unlike Britain and Europe, chemistrywas perceived almost exclusively as a basis for medical studies rather than as a developing discipline of its own. The result was that in the United States the evolution of chemistrv into a distinct quantitative science occurred in medical i&itutions. Green was one of the midwives during this labor, and his maior t of Chemical phiinstrumentality was his text, A ~ e rBook losophy (henceforth Chemical Philosophy), first published in 1829. Narrowly observed, this text was not remarkable. I t was in major part a reworking of Edward Turner's Elements of Chemistry (1827), which had already been released in two American printings. A widespread practice of the day was to quote directlv from earlier treatises in extended works of one's own (5): Green acknowledged his debt to Turner, both on the title vaee of Chemical Philoso~hvand in its nreface. going so f & a s to say, "The languagk in Dr. ~ u r n e r ' s~ l e : ments has been preserved so far as is practicable." Arnerlcan College Chernlstry In 1830 Several original factors make the work a striking departure from Turner's book, however. First, Green edited and rearranged suhject matter to make it accessible to untutored beginners in physical sriences. Green's preface says of Turner's hook that . . . The princrpal objection to rhisexrellmt work seems to be that in irn arrangement many facts unknown 1,) heginners are adduced at its very commencement as illustratima of principles.. .The arrangement of the principles and the facts as it now appears [i.e., in Green's text] belongs to the present author and whatever praise or blame attaches to this is to be attrihuted exclusivelv to him. It is s plan which has been pursued by him for many years in the teaching of the science, and is one which seemed naturally to rise out of the progress of discovery. Second, Green reorganized the presentation of salts, placing the description of each well-characterized salt with that of its principal metal. He intended a full descriptive chemistry of each element, comparable to Cotton and Wilkinson. Fifty elements are listed, and some of the trends that today are called periodic uariations are noted. Third, Chemical Philosophy incorporated a separate section of 150 pages devot-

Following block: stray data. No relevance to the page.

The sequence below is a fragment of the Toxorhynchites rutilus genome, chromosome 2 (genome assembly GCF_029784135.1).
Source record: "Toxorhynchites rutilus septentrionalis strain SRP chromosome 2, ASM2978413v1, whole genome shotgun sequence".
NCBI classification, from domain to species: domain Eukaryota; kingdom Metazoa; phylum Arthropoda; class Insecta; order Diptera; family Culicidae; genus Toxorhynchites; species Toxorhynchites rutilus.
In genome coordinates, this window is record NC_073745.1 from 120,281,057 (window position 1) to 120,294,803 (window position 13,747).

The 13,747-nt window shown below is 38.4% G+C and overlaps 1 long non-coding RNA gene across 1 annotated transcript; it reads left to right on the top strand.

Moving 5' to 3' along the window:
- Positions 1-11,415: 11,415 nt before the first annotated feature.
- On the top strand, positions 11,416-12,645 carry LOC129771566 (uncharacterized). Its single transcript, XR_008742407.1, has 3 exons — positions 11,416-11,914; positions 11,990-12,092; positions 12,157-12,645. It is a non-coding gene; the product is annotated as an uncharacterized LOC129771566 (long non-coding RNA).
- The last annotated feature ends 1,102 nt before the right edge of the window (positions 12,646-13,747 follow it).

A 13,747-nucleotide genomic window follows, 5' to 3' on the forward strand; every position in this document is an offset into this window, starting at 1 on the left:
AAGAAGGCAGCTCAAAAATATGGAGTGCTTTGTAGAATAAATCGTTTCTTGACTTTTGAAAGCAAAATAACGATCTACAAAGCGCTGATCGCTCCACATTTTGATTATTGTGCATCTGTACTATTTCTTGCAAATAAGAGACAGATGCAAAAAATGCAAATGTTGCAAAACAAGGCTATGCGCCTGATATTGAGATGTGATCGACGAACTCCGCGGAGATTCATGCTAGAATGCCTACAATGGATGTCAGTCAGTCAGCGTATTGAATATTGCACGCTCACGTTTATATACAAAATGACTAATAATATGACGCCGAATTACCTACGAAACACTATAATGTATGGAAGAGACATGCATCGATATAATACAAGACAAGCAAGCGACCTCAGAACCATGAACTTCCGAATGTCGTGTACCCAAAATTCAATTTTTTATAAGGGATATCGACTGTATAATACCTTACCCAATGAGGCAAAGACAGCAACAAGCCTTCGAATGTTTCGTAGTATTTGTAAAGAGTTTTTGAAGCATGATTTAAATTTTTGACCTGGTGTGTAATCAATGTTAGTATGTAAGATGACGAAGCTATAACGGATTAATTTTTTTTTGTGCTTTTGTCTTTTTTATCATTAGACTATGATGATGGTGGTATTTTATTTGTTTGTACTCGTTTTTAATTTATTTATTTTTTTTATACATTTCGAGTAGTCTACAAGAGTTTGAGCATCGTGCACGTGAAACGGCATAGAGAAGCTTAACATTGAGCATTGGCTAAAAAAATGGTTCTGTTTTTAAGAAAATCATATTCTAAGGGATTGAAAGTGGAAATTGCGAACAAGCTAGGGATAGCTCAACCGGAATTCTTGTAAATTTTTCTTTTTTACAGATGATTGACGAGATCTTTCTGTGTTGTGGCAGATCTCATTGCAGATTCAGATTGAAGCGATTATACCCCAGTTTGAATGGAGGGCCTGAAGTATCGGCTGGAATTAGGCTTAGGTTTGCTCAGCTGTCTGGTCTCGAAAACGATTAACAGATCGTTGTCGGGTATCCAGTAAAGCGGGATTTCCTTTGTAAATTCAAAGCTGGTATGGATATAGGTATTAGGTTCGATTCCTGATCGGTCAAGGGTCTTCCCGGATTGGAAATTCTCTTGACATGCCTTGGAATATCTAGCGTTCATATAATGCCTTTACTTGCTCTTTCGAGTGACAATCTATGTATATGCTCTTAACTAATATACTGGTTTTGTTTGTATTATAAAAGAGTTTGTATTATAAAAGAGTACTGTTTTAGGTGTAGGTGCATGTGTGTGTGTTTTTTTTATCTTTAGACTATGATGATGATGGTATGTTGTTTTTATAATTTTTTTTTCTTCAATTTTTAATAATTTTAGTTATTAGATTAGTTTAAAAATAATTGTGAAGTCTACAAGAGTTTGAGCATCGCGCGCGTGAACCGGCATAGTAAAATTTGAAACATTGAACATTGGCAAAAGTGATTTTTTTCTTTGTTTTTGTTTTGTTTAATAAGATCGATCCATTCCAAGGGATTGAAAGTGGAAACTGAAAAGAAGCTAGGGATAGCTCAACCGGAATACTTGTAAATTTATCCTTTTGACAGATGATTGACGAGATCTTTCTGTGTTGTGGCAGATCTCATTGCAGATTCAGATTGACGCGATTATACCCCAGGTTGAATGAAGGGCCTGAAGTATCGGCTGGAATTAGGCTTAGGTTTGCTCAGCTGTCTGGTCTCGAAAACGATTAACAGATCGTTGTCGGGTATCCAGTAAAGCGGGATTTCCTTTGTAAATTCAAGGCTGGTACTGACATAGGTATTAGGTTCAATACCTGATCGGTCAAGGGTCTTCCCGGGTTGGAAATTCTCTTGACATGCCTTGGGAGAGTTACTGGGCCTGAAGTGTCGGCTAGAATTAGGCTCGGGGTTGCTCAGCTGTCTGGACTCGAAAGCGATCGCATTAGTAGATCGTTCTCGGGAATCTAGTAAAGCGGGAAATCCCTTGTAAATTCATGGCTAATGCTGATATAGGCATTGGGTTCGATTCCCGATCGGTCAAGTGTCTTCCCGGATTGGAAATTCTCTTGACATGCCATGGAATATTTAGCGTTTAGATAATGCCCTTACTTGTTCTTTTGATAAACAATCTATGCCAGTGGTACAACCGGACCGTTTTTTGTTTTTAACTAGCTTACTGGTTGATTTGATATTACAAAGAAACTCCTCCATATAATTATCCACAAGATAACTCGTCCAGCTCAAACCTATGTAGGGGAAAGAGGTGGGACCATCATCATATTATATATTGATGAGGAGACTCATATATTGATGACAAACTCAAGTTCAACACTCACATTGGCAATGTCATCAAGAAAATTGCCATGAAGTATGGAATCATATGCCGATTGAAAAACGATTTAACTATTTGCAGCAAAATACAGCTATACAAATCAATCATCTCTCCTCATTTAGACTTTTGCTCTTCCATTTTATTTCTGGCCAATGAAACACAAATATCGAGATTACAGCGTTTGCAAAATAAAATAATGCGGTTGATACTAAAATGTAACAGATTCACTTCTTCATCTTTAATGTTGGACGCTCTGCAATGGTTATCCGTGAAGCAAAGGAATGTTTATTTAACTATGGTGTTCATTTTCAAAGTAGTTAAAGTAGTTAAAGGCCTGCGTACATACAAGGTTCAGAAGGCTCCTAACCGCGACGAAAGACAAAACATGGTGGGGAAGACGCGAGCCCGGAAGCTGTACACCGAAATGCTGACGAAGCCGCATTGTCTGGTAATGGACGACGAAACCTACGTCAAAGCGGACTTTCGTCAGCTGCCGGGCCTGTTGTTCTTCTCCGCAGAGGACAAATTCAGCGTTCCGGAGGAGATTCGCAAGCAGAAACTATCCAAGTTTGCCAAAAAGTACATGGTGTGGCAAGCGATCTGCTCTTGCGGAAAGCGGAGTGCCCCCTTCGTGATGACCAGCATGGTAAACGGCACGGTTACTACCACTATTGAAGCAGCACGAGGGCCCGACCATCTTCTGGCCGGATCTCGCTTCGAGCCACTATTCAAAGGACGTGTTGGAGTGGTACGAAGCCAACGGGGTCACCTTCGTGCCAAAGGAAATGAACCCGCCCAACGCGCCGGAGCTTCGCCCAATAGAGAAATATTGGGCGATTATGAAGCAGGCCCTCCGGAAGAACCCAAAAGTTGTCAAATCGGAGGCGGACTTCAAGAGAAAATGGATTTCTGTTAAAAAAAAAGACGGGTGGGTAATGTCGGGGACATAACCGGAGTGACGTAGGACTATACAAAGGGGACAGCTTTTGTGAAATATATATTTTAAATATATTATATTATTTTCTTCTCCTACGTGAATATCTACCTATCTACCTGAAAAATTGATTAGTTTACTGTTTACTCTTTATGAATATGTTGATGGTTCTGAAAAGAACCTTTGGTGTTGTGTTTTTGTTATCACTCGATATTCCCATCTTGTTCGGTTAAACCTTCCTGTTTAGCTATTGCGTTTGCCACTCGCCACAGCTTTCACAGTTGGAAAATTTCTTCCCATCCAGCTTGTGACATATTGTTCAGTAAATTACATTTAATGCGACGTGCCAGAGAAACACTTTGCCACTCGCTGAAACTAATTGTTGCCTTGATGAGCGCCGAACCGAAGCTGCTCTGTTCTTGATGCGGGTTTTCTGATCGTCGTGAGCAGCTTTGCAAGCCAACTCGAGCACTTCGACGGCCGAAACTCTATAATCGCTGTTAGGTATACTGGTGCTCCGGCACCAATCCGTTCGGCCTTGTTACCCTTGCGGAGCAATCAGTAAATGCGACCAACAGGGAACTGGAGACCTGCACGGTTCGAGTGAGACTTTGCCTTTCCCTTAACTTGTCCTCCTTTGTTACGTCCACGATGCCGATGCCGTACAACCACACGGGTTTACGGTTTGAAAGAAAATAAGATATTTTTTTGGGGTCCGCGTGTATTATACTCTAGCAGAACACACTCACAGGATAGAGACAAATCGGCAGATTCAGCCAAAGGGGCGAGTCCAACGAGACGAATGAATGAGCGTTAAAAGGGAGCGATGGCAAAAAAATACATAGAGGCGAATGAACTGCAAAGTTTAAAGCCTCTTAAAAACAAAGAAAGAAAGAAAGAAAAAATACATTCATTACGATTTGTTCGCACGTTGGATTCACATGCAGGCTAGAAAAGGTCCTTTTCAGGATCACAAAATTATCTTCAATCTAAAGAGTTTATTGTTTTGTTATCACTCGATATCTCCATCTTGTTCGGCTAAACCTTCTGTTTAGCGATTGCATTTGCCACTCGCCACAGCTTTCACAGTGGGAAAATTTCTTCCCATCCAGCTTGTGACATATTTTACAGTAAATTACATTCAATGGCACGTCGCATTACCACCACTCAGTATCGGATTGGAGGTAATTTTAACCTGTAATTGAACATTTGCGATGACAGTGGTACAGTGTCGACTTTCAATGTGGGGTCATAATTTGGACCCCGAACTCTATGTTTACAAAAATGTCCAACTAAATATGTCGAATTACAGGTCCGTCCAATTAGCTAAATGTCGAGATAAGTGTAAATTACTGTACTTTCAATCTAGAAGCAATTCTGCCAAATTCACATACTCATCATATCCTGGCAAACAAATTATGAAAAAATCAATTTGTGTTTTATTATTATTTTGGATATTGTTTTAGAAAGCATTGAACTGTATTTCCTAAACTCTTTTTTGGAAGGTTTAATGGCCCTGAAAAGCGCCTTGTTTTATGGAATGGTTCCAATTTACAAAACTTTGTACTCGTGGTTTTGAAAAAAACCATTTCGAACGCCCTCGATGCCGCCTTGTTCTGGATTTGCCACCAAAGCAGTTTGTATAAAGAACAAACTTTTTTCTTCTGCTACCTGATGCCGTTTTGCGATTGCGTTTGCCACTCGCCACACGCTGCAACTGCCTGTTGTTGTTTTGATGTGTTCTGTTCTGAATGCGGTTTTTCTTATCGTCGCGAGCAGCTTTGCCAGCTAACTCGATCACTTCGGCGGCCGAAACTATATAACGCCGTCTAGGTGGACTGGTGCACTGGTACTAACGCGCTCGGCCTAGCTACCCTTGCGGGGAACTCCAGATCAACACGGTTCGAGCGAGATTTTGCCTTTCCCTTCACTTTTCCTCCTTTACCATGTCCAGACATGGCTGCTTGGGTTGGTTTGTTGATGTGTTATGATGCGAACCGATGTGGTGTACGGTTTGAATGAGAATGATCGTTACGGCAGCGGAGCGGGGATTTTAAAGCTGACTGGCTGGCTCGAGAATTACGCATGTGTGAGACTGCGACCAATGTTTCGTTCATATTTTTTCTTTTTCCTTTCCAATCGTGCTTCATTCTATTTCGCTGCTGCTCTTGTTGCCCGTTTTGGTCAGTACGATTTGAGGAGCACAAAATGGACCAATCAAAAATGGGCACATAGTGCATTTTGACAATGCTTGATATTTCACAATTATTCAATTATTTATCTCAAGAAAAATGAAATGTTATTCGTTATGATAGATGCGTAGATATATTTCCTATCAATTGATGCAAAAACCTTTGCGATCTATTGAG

ed to organic chemistry. Fourth, new compounds and elements from recent literature were included in Green'n work. Indeed. aluminum. vttrium. and bervllium (elucinum). which were discove& by ~ 6 h l e in r 18i8, are dLcussed in this text. ~ u b l i s h e din Philadeluhia in 1829. Finallv. a companion book of visual aids was used with the text; it was entitled Chemical Diagrams and published as a separate volume (1829). Bound with the text is an appendix of surprisingly good molecular weight equivalenta ("chemical equivalents"); about 400 are listed. Taken together, these innovations remove Green's Chemical Philosophy from the category of treatise and make i t a college textbook in the modern sense of the word, i.e., less an erudite and exhaustive reference work for the savant than a thorough introduction and survey for beginners. The oreanization of the work affords considerable insieht into the $evelopment of college chemistry teaching a t a m k t crucial epoch (6).Three revolutions were transforming the warp and woof of chemistry in this period. These were the firm a d o ~ t i o nof Dalton's atomism as more than a basis for stoichiometry, the incipient articulation of thermodynmics. and a search for svstematic relationshius m o n e the properties of the elemehts. None of these changes was yet comulete or universallv accepted. How was chemistry taueht in the absence of a comprehensive theory of atomicweights and constitution, conservation laws in energetics, and a beuristic model with which to correlate electrtcal and physical properties? Table 2, a transcription of the "Table of Arraneement" from Chemical f'hiloso~hv. . - . demonstrates the eenera1 approach. Part I first considers physical forms of matter and Part I1 energetics (caloric, light, and electro-magnetism) under the rubric of "imponderat~lematter", i.e., m a t w with no detectable mass. Prior consideration of electrical phenomena is essential for the next and main Part of the work, the five divisions (,f Part 111 dealing with "ponderahle matter". Here elements are classified as electronegolive or electroposiri~~e hased on which pole of a battery they migrate toward, no distinction heing made between an element and its ions. Metals are considered after representative elements, and nonmetals and are subgrouped according to the acid/ base properties of their oxides. The descriptive chemistry of the haloeens (the second throueh fifth "electroneeative bodies") i s i h e last discussed, t h e n p a r t 111ends witLtheoretical rationales of definite proportions, including Dalton's atomic theory and Gay-Lussac's theory of gas volumes. Part IV is a treatment of organic chemistry, the tone of which is evident from its introduction: Such [inorganic]substances are characterized by containingsome principle peculiar to each. Thus the presence of nitrogen in the nitric and sulfur in the sulfuricacid establishes a wide distinction between these substances; and although in many instances two or more inorganic bodies consist of the same elements,. . . they are always few in number and distinguished by a well-marked difference in the proportion in which they are united. The products of animal and vegetable life, on the contrary.. . are nearly all composedofcarbon, hydrogen, and oxygen, inaddition to whichsome of them contain nitroeen.. .In point of composition, therefore, most organic suhstanees differ only in the proportion of their composition, and on this account may not infrequently he eanverted into one another. ~~~~